Monday, November 27, 2006

배꼽: belly button

I woke up dreaming about food. With growling bellies Judo and I wandered over to Platters in a hunger induced state of delirium. Platters is an American style dinner that looks like it fell right out of the 50's. I must admit that they did a pretty good job making the place look authentic. We sat down in the same booth we always do, and I ordered my usual, a mushroom swiss burger-without onions or pickles--IN KOREAN followed by my English translation.

After I ordered, Judo looks at me, smiling and says, "You're cute." This was not one of those moments, like in a movie, where the guy professes something really loving or just shows how much they like the girl. Instead this was a moment when I, once again, find myself laughing at my attempts to learn the language and/or truly accept the culture and country in which I live.

Apparently, I was cute because I said,"양파, 피골, 배꼽 주세요." Translated quite literally, I basically politely said, "Onion, pickle, belly button, please give." Of course, what I meant to say was "양파, 피골, 빼고 주세요," or "Onions, pickle remove and give please." I followed this by saying to the adorably dressed waitress, "I really don't like them," and she smiled and nodded. The problem here is in the pronunciation. There are double consonants, ㅃ, and single consonants, ㅂ. The double consonants sound "harder" and are said with more force. Regardless, she seemed to understand what I was trying to get across.

Now, what I got was a mushroom swiss burger WITH ONIONS and pickles on the side! What makes me crazy about this place is that I get the same thing almost every time I'm there, but they rarely can get it right. I thought I had expressed, quite clearly, that I didn't want onions, and why would they bother even putting the pickles on the side?

In conclusion, this is not a case of miscommunication, but rather just another example of bad service--if she didn't understand what I had intended to say, then WHERE WAS THE BELLY BUTTON (배꼽) I ORDERED?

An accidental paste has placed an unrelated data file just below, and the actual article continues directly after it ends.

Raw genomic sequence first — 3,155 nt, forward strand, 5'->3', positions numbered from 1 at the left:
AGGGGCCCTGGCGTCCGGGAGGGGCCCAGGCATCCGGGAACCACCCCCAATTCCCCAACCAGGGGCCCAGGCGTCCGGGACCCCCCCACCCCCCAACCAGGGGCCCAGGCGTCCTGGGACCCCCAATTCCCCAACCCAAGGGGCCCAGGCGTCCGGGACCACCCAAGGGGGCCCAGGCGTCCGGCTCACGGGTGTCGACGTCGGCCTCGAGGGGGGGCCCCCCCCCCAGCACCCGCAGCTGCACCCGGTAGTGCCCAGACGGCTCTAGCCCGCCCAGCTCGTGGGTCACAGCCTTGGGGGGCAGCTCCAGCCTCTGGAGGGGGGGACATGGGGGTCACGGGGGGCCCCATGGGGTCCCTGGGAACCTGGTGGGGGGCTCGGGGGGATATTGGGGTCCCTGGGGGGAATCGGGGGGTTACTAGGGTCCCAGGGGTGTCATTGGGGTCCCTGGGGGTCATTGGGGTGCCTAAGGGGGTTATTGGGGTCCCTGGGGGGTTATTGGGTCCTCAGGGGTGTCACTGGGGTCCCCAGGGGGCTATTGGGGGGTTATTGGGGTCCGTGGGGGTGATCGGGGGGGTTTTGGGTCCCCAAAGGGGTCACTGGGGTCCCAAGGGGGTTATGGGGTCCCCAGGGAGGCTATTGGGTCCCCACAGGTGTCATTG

Tuesday, November 21, 2006

just another monday

Today is just another one of those mornings. Another ickie monday morning feeling rolls over me. I don't want to leave the warmth of my bed/shower/apartment... I groan and somehow, in a raspy morning voice, proclaim that Monday sucks. Today, HOWEVER, isn't Monday, but it still feels like a Monday.

The past two weeks can be summarized in two words: NON-STOP WEEKEND.

Wednesday, November 15, 2006

eggy goodness

Okay, maybe this sounds gross: boiled scrabbled egg in a bubbling mini cauldron. BUT it's NOT! It's one of my absolute favorite Korean side dishes, kyeran chim! When a waiter/waitress brings over some of this goodness, I lose it and start jumping around like it's my birthday, like a monkey on crack, like... well, like they just brought over some good yummy stuff. I never thought eggs would have this incredible effect on me.

the meat you eat

I love signage. My new favorite kind: the kind that cutely, or blatantly, illustrates what you'll be eating once inside. I don't mean, for example, that they have an picture of the dish of the house on the front door, but rather, that they have a picture of a happy pig or a cow that stares at you with an empty gaze.

These piggies are so happy you came to eat samgyupsal at this restaurant they are simply tickled and dancing with joy.